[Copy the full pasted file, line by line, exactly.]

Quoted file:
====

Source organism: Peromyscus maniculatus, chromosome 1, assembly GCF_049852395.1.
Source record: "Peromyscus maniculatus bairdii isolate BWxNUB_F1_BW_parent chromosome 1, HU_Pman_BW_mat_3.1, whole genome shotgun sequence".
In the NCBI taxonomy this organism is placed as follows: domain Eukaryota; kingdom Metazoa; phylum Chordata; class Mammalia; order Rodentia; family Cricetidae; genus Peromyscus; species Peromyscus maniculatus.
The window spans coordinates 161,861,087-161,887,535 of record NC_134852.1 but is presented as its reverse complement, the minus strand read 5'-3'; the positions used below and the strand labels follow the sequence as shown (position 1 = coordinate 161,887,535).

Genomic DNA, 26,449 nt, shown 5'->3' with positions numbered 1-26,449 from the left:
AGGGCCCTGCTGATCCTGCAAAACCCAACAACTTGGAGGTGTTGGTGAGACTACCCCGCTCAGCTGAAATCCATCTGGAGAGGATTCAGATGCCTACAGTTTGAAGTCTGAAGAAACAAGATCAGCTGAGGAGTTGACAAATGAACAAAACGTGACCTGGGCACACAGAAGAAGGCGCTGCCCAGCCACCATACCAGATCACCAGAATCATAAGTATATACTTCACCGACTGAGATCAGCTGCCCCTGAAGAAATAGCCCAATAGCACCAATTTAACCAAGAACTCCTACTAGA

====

Source organism: Peromyscus maniculatus, chromosome 1, assembly GCF_049852395.1.
Source record: "Peromyscus maniculatus bairdii isolate BWxNUB_F1_BW_parent chromosome 1, HU_Pman_BW_mat_3.1, whole genome shotgun sequence".
In the NCBI taxonomy this organism is placed as follows: domain Eukaryota; kingdom Metazoa; phylum Chordata; class Mammalia; order Rodentia; family Cricetidae; genus Peromyscus; species Peromyscus maniculatus.
The window spans coordinates 161,861,087-161,887,535 of record NC_134852.1 but is presented as its reverse complement, the minus strand read 5'-3'; the positions used below and the strand labels follow the sequence as shown (position 1 = coordinate 161,887,535).

Genomic DNA, 26,449 nt, shown 5'->3' with positions numbered 1-26,449 from the left:
AGGGCCCTGCTGATCCTGCAAAACCCAACAACTTGGAGGTGTTGGTGAGACTACCCCGCTCAGCTGAAATCCATCTGGAGAGGATTCAGATGCCTACAGTTTGAAGTCTGAAGAAACAAGATCAGCTGAGGAGTTGACAAATGAACAAAACGTGACCTGGGCACACAGAAGAAGGCGCTGCCCAGCCACCATACCAGATCACCAGAATCATAAGTATATACTTCACCGACTGAGATCAGCTGCCCCTGAAGAAATAGCCCAATAGCACCAATTTAACCAAGAACTCCTACTAGA